Lifelong learning and professional success go hand-in-hand for Project Management graduate

Shawn Belling

It’s no secret that Shawn Belling is a professional in his prime.

With over 25 years in technology and project leadership experience, Belling has performed a variety of roles for businesses, universities and professional organizations across the globe—sharing his vast expertise through a mixture of teaching, consulting, and professional speaking. Over such time Belling has worked to establish himself even more, accruing multiple certifications from the Project Management Institute © and a Master of Science in Project Management degree from the University of Wisconsin-Platteville

Yet even with these accomplishments, Belling shows no signs of stopping. Outside of his consulting and speaking engagements, Belling works as the Chief Information Officer at Madison College—situated in Madison, WI—where he and his staff provide technology services to over 35, 000 students. It’s a position that is not without its own set of challenges, but Belling is more than up for the responsibility.

“We have an interesting and special mission at Madison College,” said Belling. “Like all institutions of higher education, we are working with constraints in funding and resources, facing unprecedented cybersecurity challenges, and working in a time of rapid change. It is not so much about overcoming challenges as embracing them as a team. We have made some key changes in the Technology Services department that have helped us understand how to better serve our students through better collaboration.”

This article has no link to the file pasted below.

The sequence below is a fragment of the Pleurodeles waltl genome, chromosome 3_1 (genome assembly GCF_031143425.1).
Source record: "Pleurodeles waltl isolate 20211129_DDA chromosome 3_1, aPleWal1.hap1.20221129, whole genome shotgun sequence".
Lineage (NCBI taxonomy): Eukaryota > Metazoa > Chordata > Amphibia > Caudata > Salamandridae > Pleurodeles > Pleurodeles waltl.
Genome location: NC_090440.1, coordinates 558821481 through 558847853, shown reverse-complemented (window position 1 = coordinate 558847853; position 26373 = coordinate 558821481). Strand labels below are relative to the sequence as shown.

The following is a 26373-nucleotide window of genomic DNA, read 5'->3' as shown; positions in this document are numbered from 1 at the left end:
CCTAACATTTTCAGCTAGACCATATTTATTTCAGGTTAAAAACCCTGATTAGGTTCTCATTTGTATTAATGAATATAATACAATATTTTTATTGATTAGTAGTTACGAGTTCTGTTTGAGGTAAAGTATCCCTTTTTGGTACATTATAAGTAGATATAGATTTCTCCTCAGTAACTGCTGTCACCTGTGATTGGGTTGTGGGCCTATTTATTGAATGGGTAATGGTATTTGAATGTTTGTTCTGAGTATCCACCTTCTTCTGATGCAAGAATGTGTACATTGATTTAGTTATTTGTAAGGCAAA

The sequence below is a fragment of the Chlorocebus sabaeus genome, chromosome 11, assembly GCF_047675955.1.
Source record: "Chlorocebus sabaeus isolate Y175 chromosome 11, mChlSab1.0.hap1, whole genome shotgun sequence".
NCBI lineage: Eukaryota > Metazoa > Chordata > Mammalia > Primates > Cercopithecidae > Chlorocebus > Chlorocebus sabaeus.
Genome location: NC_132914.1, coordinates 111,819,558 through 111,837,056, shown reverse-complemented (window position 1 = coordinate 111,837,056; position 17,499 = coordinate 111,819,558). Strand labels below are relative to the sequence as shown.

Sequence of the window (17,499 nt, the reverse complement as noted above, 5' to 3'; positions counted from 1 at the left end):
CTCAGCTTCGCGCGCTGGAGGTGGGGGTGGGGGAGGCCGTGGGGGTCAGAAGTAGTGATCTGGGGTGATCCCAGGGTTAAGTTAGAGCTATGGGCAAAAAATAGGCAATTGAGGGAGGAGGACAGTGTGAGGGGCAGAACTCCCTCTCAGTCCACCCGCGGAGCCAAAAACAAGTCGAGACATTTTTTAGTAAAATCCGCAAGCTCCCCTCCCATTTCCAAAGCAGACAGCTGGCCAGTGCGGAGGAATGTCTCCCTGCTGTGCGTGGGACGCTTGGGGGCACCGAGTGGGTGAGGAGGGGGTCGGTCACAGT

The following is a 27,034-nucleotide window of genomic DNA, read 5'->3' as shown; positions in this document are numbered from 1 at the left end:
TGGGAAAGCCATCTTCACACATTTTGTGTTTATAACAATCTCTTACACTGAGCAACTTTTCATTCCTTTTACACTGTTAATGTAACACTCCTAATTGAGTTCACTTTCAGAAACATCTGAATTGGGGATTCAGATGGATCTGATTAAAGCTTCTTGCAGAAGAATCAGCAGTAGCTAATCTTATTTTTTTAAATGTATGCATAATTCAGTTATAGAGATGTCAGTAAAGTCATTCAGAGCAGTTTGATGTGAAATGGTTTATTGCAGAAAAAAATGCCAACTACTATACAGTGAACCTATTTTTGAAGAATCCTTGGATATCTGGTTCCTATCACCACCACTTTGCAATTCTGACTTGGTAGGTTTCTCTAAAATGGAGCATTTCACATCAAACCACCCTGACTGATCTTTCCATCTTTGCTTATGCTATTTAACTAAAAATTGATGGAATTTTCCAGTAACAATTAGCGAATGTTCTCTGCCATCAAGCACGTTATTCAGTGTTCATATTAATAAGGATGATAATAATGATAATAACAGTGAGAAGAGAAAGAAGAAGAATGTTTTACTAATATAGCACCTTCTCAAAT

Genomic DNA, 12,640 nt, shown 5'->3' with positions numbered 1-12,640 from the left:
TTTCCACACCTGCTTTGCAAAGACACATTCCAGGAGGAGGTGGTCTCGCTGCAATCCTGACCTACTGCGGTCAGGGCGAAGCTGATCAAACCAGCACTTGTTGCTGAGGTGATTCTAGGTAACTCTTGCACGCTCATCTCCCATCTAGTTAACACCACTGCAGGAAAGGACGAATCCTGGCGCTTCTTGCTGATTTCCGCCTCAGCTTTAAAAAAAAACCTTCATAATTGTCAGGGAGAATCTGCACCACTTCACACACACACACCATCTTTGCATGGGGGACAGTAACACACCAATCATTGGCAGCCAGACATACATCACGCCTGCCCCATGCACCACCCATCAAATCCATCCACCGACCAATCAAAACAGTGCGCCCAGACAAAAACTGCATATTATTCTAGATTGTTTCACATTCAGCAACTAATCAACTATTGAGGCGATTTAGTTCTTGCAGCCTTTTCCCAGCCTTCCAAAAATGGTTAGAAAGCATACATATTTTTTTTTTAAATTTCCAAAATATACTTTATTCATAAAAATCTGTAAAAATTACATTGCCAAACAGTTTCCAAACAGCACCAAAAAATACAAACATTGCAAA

Belling’s passion for education extends to other institutions as well. Since 2008 he has taught several project management classes at UW-Platteville as an adjunct faculty member; a position he also shares with the University of Wisconsin-Madison and the University of Southern California. This unique setup allows Belling to interact with a diverse cast of students—a detail he quite enjoys.

 “I enjoy the opportunity to work with students from diverse backgrounds and organizations around the country and the world,” said Belling. “Our students come in with varying levels of experience – some with many years of experience and some project management training, others totally new to project management. Sharing and learning from these cohorts each semester is rewarding.”

Belling’s personal development doesn’t stop at learning from his students, however, as in many ways he can still be considered a student himself. Outside of his current pursuit of an online doctorate degree in leadership, Belling studies several interests within his own industry—such as agile methods and practices for better processes and an increased emphasis on prioritizing—which he continuously incorporates into his work.  

Looking at these examples, it becomes clear Belling is one who takes his education as seriously as he does his career—an observation that illustrates just how powerful the two can be when closely intertwined.

Belling’s only regret? Wishing he had started his doctorate degree sooner.

“If you are considering an online degree – start now!” said Belling. “I delayed my doctorate for nine years due to various circumstances, and while I am glad I am now working on it, I wish that I had been able to complete it earlier. So, if you have the opportunity to start an online degree program, go for it and do your best to stick with it.”